Duxford Air Festival 2017

Duxford Air Festival is an annual airshow held over the Bank Holiday Weekend at Imperial War Museum Duxford in Cambridgeshire, England. The ex Royal Air Force base was once home to fighter command squadrons in WWII and served as an active base until 1961.

A sea of visitors at the show. All Photos ©Avineesh Suppiah

Now, the airfield is home to the world famous Imperial War Museum, featuring exhibits of hundreds of commercial and military aircraft, as well playing host to some impressive airshows, including the Battle of Britain and Flying Legends airshows.

I visited the Air Festival on Sunday the 28th to experience the displays, featuring a variety of aircraft ranging from WWI trainers to next generation front line fast jets! All pictures were taken using a Canon EOS 700D with 18-135mm and 70-200mm lenses.

The line up at the show featured some interesting military types, including a RAF Mildenhall based USAF Osprey and an Army Air Corp Apache. While the Osprey did not fly during the show, the Apache Demo Team later displayed.

The flightline looking towards the Western side of the airfield

The main taxiway on the airfield doubled as the flightline on the day, with access to the display aircraft costing £6 per person. Access was available until 12 PM, when the organisers started to prepare for the flying display. Aircraft that were performing later in the display were close to the barriers, allowing good photo opportunities for those who wished not to pay the £6.

A visitor admires the “interesting” decals on B-17 Sally B

At 1:15 PM, the first aircraft got on the move. It was Britten-Norman BN-2A Islander G-AXUB, carrying the British Army Parachute Regiment display team, The Red Devils! They departed and climbed to an altitude of 4,500ft before the team jumped out to perform a fantastic display featuring a massive Union flag!

Next, the pace was turned up a little, as Tony de Bruyn of Bronco Demo Team performed a spectacular display with North American Rockwell OV-10B Bronco 99+18 (G-ONAA), painted in a German Air Force livery with additional stickers to relating to WWI, as a tribute to those who perished in the war.

The tempo was the increased again, as Flt Lt Ryan Lawton of RAF Coningsby 29(R)Sqn deafened the crowds with his Eurofighter Typhoon FGR.4, ZK354. The display team’s hasthag of  was highly appropriate.

Next up was a smoky display from the Breitling WingWalkers, the world’s only aerobatic formation wingwalking team. Only two of their four Boeing PT-17 Stearman aircraft attended the show but their performance was still very impressive.

A treat for the eyes was Boeing B-17G Flying Fortress 44-85784 (G-BEDF), named Sally B. She is the last airworthy B-17 in Europe, preserved by B-17 Preservation Ltd. For the flying display, she was accompanied by North American TF-51D Mustang 44-84847 (N251RJ)”Miss Velma

The display then switched back to jets, with RAF liveried BAC 84 Jet Provost T Mk.5 XW324 (G-BWSG) and Royal Air Force of Oman liveried BAC 167 Strikemaster Mk.82A. The two jets performed a spectacular tandem display; a video from inside the cockpit of the Strikemaster Display UK aircraft can be found on the team’s Facebook page here.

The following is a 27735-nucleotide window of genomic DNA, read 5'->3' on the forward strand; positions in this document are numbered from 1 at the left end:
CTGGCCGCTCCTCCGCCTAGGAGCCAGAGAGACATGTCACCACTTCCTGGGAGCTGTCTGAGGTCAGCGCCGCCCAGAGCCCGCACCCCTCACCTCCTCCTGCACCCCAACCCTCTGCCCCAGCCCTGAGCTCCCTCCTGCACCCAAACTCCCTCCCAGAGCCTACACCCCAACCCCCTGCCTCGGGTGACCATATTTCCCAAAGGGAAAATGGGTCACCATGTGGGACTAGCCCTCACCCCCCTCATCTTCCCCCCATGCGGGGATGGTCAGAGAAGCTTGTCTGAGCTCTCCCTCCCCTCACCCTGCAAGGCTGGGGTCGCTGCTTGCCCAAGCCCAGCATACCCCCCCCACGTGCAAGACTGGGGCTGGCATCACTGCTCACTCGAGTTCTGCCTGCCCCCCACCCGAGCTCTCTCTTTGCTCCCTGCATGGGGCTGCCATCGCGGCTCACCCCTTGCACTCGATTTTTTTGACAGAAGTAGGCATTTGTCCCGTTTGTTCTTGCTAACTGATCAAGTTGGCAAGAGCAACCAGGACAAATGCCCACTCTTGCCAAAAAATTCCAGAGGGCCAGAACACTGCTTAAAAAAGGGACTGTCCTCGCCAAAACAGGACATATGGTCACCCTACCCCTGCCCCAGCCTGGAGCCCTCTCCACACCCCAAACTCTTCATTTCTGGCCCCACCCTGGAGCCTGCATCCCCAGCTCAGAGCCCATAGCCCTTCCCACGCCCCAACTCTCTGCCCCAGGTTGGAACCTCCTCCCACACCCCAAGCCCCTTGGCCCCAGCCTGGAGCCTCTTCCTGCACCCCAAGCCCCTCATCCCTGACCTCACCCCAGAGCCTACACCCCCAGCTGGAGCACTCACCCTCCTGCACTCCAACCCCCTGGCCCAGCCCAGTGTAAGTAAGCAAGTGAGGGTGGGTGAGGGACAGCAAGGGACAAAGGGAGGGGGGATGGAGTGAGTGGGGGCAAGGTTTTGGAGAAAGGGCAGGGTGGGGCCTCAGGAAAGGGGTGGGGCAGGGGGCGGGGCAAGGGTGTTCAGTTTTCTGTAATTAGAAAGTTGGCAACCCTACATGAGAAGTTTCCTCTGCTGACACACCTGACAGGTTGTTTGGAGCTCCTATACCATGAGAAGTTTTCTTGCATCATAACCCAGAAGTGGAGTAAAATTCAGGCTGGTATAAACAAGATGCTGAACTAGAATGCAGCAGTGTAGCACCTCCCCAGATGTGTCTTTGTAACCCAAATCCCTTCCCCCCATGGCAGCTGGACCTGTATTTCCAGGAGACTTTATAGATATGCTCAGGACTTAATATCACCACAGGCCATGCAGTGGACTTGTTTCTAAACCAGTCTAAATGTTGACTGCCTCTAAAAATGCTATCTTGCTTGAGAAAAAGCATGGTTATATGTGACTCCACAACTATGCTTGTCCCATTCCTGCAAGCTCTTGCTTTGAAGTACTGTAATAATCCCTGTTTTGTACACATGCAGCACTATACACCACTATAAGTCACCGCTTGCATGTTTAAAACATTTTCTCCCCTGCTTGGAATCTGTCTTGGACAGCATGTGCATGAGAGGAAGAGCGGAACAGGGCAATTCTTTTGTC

Another classic then stepped onto the scene; Consolidated PBY-5A Catalina 43-3915 (G-PBYA) “Miss Pick Up.” The aircraft is owned by the Catalina Society and maintained at Duxford.

For the second time that day, the tempo was shot through the roof! The Armée de l’Air rocketed onto the scene with Dassult Rafale C 4-GL of Saint-Dizier – Robinson Air Base Escadron de Chasse 01-007 “Provence”. The two Snecma M88-2 turbofans pulled the French front line jet through the air at speeds just under Mach 1 through various rolls, loops and passes!

The final act, despite it’s rarity, did not attract much attention. Two Duxford based Supermarine Spitfire Mk.1As took to the skies, but there wasn’t many spectators left to admire them.

N3200 wears the same colours of a Duxford based Spitfire in WWII

As the crowds dissipated, I walked around some of the other permanent displays at the museum, include a tribute to British jetliners; the BAC 1-11, Hawker-Siddeley Trident and Vickers VC-10.

Reflecting on the airshow, I was very impressed with the variety and power of the displays. Unfortunately, two scheduled aircraft did not fly, namely the Norwegian Historical Squadron Mig-15 and the Royal Navy Sea Vixen, which made an emergency gear up landing at RNAS Yeovilton the day before.

For those who are not so interested in the flying, there were plenty of food stalls and other activities. The fact that the show takes place at a historic museum rather than a regular airfield means there is a lot more to do. In the Airspace hangar, younger children could learn about the physics of flight and the development of modern day aircraft while their parents could stroll around the various aircraft displays.

I would definitely recommend the airshow to all aviation enthusiasts and any who just wants a good day out. Duxford Air Festival will return this time next year, while Meet the Fighters and Battle of Britain airshows are still to come in 2017. Find out more details on the Imperial War Museum website here.

Thanks for reading this airshow review. We hope you enjoyed it! Comment below if you have any questions or suggestions on how we can improve 🙂


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